In the United Kingdom one of the main experts on the use of vaginal mesh for medical treatment has expressed the opinion that devices such as these are unsafe for the treatment of incontinence.
Previously, chartered chemist Dr Chris DeArmitt has been an expert witness during court actions against vaginal mesh manufacturers and has helped over 9,000 women settle their compensation actions successfully.
Vaginal mesh devices are used in operations to treat stress urinary incontinence (SUI) and pelvic organ prolapse (POP); two conditions women can suffer from after natural childbirth or in their later years.
Minister for Health Simon Harris confirmed the suspension in Ireland of all surgical procedures involving these devices until the HSE implements 19 recommendations that were made by the Chief Medical Officer in Ireland, Dr Tony Holohan, at the end of 2018.
Dr Holohan’s report concluded that the devices referred to as transvaginal mesh implants (TVMIs), used for the treatment of pelvic organ prolapse, can no longer be regarded as safe or acceptable for first line treatment. He said that these devices should only now be used in the management of complex cases, where other treatment options have failed or are not appropriate.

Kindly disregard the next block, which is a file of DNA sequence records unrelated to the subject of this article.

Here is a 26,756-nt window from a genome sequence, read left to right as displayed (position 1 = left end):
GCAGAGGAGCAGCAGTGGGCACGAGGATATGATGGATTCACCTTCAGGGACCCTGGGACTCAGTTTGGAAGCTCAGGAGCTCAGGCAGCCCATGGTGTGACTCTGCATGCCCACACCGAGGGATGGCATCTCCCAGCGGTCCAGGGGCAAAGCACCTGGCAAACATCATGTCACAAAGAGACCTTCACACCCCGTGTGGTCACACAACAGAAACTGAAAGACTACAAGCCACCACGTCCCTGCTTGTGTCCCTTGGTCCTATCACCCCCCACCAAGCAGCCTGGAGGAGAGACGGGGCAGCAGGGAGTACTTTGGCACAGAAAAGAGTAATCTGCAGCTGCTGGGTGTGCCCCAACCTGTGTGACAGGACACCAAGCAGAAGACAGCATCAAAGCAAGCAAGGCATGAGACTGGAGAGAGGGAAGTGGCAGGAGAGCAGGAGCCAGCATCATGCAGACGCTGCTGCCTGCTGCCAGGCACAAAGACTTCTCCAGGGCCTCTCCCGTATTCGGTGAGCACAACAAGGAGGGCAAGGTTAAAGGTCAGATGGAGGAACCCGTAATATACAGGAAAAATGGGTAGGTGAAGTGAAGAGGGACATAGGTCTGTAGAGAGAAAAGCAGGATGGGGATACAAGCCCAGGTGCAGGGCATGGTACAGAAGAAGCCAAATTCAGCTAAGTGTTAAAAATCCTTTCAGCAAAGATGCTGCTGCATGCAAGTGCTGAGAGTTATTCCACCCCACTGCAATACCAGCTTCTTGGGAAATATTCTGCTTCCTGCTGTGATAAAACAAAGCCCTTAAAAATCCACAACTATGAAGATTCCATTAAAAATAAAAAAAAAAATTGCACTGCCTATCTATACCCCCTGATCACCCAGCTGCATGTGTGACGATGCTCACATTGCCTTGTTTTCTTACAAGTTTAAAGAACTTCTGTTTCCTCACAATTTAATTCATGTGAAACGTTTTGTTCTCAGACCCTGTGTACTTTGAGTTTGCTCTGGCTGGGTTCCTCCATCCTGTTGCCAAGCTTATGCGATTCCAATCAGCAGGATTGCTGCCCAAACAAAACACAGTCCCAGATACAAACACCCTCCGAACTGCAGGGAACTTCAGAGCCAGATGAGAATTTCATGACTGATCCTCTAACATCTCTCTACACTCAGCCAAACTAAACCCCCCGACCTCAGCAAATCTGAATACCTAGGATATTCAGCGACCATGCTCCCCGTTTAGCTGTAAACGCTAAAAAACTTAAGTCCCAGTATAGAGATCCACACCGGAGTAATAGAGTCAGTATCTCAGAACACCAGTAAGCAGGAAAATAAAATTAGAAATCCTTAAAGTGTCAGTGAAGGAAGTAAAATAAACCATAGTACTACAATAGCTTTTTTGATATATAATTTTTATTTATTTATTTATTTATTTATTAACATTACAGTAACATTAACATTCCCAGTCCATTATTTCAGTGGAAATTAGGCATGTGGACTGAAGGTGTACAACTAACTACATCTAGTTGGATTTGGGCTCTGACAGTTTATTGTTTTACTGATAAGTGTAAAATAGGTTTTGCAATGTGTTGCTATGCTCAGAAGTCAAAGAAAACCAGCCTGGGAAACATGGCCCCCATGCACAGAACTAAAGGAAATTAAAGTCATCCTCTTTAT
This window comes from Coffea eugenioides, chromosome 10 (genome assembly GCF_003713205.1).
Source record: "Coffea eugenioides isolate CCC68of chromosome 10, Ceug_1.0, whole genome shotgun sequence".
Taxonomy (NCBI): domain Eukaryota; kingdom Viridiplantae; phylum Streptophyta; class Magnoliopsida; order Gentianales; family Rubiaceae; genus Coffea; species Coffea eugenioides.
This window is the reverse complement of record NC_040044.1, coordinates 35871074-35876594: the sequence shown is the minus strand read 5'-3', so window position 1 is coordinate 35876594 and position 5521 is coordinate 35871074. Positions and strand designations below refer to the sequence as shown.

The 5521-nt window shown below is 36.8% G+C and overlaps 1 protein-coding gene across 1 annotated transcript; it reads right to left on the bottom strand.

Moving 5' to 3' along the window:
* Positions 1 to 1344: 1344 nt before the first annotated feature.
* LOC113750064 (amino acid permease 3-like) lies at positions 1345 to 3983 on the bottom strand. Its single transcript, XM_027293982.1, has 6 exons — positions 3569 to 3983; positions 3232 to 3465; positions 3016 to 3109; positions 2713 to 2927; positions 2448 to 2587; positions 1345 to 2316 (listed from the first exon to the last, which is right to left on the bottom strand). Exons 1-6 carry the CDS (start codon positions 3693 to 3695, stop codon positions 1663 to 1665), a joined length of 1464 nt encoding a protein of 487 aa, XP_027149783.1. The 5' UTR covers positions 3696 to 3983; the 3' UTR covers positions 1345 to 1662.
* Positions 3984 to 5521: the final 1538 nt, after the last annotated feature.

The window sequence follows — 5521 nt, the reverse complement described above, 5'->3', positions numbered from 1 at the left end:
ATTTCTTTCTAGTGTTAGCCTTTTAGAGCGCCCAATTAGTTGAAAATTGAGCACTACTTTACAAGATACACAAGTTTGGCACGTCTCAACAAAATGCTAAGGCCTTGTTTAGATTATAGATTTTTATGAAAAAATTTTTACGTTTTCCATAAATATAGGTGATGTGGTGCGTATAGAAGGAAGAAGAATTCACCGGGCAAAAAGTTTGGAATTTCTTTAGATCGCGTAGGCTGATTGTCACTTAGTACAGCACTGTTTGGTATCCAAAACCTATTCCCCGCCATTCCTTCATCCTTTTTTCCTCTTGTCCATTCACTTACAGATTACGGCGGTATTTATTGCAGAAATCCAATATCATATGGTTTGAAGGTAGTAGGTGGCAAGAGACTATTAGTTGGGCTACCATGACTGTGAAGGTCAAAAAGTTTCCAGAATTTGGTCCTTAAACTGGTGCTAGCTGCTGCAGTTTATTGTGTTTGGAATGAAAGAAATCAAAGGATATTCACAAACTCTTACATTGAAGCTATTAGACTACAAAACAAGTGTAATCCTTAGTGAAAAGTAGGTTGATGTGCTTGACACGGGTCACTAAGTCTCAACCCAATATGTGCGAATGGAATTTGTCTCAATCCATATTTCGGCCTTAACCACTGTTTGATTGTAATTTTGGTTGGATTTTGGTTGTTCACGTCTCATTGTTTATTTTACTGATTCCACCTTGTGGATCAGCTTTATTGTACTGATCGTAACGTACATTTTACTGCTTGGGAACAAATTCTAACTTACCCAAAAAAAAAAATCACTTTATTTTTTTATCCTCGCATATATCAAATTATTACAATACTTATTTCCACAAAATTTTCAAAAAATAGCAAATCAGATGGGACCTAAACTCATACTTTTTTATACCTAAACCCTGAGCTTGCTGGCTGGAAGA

He said that there is enough research to support the use of mesh as a mid-urethral sling for stress urinary incontinence or as an abdominally placed mesh for management of prolapse.
Previously in Ireland, during 2017, several legal actions were submitted. These arose, according to legal representatives for the women in question, after the women who were suffering from pain viewed new reports from the UK detailing legal actions in that jurisdiction. Before this they had, according to the legal counsel, been unaware of any possible link between their health issues and the device.
Earlier in in 2019 the US Food and Drug Administration outlawed the sale and distribution of all mesh that was to be implemented in relation to pelvic organ prolapse. This decision was taken following the highlighting on many safety concerns by the general public. More than 100,000 people are suing in the United States in relation to injuries and illnesses that, they claim, came about due to the use of vaginal mesh.
Jeffrey Shuren, director of the FDA’s Center for Devices and Radiological Health said the FDA needed evidence that the devices worked better than the other procedure for POP that does not use mesh. The alternative procedure uses native tissue to repair the prolapse. He said: “Patient safety is our highest priority, and women must have access to safe medical devices that provide relief from symptoms and better management of their medical conditions.”